By Brian C. Rittmeyer
The Valley News-Dispatch, Tarentum, Pa.
The closure of the Tarentum Bridge has made things difficult for ambulances trying to get patients from the New Kensington side of the bridge to Allegheny Valley Hospital.
Emergency traffic has had to follow detours like all other vehicles, said Addie Birch, emergency medical services director with the New Kensington Bureau of Fire-Ambulance.
The New Kensington Bridge, part of the posted detour route, has seen heavy traffic.
“You can have a 40-minute or greater delay sitting in traffic trying to go from New Kensington to Allegheny Valley,” Birch said. “You can have lights and sirens but if there’s already two lanes of traffic on the 9th Street bridge, there’s not enough room for my ambulance to get through.”
The lanes from Tarentum to New Kensington reopened on Sunday, which Birch said has made things easier for his ambulances getting back from the hospital. While they were closed, he said some used the Freeport Bridge to get back instead.
But, according to PennDOT spokeswoman Yasmeen Manyisha, the lanes from New Kensington to Tarentum are still expected to remain closed until June 27.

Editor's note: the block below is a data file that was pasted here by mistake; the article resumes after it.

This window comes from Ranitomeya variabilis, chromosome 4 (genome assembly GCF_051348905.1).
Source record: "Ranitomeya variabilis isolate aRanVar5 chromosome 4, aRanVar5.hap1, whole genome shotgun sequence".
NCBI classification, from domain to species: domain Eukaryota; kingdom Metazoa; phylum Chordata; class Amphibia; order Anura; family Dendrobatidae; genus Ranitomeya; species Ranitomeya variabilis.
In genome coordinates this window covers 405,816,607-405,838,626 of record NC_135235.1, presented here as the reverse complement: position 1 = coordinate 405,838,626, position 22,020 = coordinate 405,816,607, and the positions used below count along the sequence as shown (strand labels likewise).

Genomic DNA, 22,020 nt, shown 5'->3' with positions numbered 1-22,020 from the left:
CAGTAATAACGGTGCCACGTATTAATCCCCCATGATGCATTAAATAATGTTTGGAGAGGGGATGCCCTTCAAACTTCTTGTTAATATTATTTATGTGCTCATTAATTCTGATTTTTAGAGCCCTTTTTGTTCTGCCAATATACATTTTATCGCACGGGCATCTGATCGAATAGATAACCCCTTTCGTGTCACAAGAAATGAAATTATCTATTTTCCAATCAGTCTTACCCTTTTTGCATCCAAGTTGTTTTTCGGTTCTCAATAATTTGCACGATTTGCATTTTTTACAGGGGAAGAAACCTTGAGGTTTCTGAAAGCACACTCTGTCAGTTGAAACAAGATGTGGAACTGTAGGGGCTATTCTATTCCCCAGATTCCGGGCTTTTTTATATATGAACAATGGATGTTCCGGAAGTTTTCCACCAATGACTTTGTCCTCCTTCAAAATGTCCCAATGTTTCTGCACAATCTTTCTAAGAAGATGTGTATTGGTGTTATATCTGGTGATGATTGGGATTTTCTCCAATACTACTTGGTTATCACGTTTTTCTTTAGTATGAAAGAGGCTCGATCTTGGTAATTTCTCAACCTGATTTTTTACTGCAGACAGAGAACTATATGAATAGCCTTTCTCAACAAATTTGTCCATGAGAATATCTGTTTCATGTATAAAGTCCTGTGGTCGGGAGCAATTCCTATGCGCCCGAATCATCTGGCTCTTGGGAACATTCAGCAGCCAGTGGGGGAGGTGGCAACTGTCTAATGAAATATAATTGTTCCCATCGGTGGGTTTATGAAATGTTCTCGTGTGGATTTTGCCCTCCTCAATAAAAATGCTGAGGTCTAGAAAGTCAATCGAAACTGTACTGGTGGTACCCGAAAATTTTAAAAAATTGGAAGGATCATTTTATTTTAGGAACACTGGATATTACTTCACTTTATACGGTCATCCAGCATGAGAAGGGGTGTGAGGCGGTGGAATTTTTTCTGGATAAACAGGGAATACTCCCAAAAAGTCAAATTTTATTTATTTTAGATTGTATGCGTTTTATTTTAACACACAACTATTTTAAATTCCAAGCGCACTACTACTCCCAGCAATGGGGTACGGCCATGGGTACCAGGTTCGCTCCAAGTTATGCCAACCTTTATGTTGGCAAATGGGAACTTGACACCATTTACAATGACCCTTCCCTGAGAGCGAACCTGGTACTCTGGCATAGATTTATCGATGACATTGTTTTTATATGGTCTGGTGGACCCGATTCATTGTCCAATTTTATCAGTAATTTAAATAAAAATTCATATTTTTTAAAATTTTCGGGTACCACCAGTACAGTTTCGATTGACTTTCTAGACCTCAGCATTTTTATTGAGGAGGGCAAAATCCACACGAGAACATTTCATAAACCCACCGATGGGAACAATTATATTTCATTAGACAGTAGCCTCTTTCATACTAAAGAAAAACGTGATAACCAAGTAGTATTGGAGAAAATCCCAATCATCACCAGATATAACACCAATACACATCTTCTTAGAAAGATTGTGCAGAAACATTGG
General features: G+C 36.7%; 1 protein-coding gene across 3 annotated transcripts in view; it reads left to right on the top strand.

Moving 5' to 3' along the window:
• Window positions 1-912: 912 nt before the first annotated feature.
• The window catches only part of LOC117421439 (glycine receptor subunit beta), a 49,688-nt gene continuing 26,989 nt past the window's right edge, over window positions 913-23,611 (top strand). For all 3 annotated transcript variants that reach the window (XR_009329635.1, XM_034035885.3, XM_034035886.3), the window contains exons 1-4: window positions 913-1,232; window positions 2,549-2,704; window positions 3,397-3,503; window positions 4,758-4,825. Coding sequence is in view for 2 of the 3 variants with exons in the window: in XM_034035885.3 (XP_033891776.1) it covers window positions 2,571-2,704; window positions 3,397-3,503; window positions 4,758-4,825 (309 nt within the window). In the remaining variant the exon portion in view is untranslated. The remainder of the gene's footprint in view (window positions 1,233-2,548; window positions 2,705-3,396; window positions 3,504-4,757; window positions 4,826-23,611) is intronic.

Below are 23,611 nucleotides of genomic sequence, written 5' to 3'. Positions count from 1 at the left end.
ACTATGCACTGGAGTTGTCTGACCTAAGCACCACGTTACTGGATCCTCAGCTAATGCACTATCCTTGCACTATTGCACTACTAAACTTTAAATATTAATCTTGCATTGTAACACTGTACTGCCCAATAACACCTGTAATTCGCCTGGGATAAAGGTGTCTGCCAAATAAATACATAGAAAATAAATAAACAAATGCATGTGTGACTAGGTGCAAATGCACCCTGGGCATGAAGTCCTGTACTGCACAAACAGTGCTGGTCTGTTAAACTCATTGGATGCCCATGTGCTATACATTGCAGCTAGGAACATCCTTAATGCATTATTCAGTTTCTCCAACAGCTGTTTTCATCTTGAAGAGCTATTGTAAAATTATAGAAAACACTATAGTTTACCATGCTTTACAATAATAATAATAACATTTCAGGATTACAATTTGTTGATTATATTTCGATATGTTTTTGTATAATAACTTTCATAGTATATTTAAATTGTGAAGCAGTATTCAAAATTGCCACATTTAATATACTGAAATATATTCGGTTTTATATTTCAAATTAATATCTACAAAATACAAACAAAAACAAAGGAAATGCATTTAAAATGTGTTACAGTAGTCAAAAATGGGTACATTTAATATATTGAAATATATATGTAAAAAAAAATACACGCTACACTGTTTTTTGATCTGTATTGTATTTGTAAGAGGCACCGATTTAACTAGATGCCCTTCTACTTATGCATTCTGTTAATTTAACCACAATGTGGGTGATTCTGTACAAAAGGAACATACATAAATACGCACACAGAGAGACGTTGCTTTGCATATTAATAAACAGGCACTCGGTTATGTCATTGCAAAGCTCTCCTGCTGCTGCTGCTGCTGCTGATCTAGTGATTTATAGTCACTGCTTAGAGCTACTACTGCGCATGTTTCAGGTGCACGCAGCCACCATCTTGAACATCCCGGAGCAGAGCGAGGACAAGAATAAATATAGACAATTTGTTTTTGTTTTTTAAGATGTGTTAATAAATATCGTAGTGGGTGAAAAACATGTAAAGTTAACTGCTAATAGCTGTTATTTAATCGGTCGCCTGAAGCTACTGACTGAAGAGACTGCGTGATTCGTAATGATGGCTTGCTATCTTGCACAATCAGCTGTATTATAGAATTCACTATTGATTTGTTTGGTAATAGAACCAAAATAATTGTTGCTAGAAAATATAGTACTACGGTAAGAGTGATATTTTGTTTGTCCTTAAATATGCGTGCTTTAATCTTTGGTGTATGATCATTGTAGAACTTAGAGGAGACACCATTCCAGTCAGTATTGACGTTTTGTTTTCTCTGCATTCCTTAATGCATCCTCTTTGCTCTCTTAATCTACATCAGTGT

Birch said it’s too dangerous for an ambulance to attempt crossing from New Kensington against oncoming traffic. The bridge is too long, with too many issues at the intersection on the Tarentum end, he said.
In addition to New Kensington, Birch said his service covers Arnold and the lower end of Plum and is a backup for Lower Burrell, Tarentum, East Deer, Plum, Springdale and Murrysville.
Because of how congested the detour route has often been, Birch said his service has rerouted from Allegheny Valley Hospital to other facilities, relying more on the new Allegheny Health Network hospital in Harmar and going to Forbes Hospital as well.
Once the bridge fully reopens, Manyisha said more work remains to be done that will require lane restrictions and briefly stopping traffic, as had been done before the closure.
Above the bridge, work remaining includes replacing light poles, repairing the sidewalk and patching asphalt, she said.
Underneath, some bearing work, steel repairs and painting remains to be done. None of that work will impact traffic except for short stoppages during jacking and lowering of the bridge, she said.
Brian C. Rittmeyer is a Tribune-Review staff writer. You can contact Brian at 724-226-4701, firstname.lastname@example.org or via Twitter.
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